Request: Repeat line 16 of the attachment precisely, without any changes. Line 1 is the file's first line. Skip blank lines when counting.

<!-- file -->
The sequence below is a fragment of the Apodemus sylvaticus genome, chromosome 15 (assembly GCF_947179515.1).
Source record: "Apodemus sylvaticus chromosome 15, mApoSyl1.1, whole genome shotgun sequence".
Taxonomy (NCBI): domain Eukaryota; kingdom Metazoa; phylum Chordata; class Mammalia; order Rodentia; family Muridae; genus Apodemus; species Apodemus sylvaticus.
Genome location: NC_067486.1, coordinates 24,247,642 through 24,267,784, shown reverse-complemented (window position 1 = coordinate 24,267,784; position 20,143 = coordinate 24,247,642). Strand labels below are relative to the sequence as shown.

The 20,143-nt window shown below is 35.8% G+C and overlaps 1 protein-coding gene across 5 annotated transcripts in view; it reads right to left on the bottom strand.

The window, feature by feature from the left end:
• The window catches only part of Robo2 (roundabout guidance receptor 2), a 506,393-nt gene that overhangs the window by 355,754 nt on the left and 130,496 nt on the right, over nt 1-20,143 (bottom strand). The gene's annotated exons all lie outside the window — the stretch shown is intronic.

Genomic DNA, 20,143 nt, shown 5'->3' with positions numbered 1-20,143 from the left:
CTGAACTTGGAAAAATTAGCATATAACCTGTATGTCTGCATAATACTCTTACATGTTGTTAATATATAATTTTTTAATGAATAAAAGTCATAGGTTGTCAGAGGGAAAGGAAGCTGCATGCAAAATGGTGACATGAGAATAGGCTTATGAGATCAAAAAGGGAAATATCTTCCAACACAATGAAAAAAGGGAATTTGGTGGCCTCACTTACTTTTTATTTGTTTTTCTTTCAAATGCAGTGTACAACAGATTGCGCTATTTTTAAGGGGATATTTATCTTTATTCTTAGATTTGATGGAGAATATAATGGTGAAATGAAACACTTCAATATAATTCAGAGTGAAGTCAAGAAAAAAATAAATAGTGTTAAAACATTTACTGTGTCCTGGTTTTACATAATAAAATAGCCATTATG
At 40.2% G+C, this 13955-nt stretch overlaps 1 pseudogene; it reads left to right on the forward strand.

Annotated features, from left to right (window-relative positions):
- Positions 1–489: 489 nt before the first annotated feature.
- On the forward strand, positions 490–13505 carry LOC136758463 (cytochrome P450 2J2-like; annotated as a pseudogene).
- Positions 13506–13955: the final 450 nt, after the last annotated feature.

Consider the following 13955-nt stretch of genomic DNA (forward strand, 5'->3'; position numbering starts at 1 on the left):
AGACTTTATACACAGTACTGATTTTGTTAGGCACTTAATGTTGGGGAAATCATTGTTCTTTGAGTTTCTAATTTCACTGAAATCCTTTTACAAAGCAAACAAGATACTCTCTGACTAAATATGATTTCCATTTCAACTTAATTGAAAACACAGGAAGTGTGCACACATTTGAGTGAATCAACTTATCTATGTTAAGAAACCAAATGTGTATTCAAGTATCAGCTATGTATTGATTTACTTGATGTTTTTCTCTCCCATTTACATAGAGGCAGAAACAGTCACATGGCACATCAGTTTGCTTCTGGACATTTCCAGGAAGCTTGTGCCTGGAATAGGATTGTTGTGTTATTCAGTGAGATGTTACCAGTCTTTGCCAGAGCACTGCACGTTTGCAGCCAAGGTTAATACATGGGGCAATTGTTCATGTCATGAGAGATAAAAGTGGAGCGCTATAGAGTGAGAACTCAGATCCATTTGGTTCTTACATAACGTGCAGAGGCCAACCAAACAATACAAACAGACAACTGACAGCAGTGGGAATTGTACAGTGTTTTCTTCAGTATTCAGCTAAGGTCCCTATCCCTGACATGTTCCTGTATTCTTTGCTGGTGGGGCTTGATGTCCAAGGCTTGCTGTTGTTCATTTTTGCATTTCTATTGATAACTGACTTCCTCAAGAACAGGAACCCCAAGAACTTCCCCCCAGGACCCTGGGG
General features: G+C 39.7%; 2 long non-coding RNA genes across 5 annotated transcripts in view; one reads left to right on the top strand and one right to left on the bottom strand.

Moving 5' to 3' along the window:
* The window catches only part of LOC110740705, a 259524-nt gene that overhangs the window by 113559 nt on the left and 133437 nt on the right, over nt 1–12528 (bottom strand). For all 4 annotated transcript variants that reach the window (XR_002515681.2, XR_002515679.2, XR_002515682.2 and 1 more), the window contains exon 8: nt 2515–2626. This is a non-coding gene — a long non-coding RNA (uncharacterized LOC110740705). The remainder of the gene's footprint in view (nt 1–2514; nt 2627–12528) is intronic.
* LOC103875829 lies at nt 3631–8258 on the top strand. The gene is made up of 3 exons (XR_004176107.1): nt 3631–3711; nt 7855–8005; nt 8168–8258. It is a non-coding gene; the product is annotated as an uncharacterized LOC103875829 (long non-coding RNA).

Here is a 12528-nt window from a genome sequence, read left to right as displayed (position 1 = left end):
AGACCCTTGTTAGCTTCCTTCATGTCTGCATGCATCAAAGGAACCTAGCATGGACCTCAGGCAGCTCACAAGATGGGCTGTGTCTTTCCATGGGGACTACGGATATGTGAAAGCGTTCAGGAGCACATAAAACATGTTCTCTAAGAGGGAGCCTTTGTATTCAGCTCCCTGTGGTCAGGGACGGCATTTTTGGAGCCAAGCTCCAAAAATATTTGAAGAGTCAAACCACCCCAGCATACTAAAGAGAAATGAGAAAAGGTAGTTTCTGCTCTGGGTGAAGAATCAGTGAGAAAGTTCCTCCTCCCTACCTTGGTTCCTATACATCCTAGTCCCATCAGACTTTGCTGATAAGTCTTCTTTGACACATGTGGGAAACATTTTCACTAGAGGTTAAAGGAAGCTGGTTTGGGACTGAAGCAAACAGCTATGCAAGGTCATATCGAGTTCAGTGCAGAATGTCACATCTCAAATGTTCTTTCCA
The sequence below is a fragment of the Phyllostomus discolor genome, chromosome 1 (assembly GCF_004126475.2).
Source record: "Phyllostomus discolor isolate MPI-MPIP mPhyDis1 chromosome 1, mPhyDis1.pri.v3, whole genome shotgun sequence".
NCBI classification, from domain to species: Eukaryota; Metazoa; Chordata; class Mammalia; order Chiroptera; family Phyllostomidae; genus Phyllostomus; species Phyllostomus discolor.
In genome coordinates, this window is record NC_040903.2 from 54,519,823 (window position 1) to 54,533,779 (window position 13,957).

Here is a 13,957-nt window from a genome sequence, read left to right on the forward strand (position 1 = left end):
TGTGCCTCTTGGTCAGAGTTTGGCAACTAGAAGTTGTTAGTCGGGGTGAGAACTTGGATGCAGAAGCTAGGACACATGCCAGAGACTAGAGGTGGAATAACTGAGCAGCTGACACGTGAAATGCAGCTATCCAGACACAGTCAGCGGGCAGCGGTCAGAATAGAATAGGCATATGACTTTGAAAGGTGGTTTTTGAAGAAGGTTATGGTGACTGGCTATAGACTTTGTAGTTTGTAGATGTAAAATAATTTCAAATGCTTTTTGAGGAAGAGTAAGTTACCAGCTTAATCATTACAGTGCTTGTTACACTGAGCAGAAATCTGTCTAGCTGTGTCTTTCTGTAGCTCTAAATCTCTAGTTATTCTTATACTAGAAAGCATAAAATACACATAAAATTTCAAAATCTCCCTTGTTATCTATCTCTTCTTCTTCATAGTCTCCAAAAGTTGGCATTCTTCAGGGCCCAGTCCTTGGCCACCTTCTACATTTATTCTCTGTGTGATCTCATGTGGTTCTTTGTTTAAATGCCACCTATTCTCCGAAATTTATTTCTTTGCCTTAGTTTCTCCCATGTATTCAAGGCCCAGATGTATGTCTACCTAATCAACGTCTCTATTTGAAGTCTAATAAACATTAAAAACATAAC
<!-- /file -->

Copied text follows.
AGACTTTATACACAGTACTGATTTTGTTAGGCACTTAATGTTGGGGAAATCATTGTTCTTTGAGTTTCTAATTTCACTGAAATCCTTTTACAAAGCAAACAAGATACTCTCTGACTAAATATGATTTCCATTTCAACTTAATTGAAAACACAGGAAGTGTGCACACATTTGAGTGAATCAACTTATCTATGTTAAGAAACCAAATGTGTATTCAAGTATCAGCTATGTATTGATTTACTTGATGTTTTTCTCTCCCATTTACATAGAGGCAGAAACAGTCACATGGCACATCAGTTTGCTTCTGGACATTTCCAGGAAGCTTGTGCCTGGAATAGGATTGTTGTGTTATTCAGTGAGATGTTACCAGTCTTTGCCAGAGCACTGCACGTTTGCAGCCAAGGTTAATACATGGGGCAATTGTTCATGTCATGAGAGATAAAAGTGGAGCGCTATAGAGTGAGAACTCAGATCCATTTGGTTCTTACATAACGTGCAGAGGCCAACCAAACAATACAAACAGACAACTGACAGCAGTGGGAATTGTACAGTGTTTTCTTCAGTATTCAGCTAAGGTCCCTATCCCTGACATGTTCCTGTATTCTTTGCTGGTGGGGCTTGATGTCCAAGGCTTGCTGTTGTTCATTTTTGCATTTCTATTGATAACTGACTTCCTCAAGAACAGGAACCCCAAGAACTTCCCCCCAGGACCCTGGGG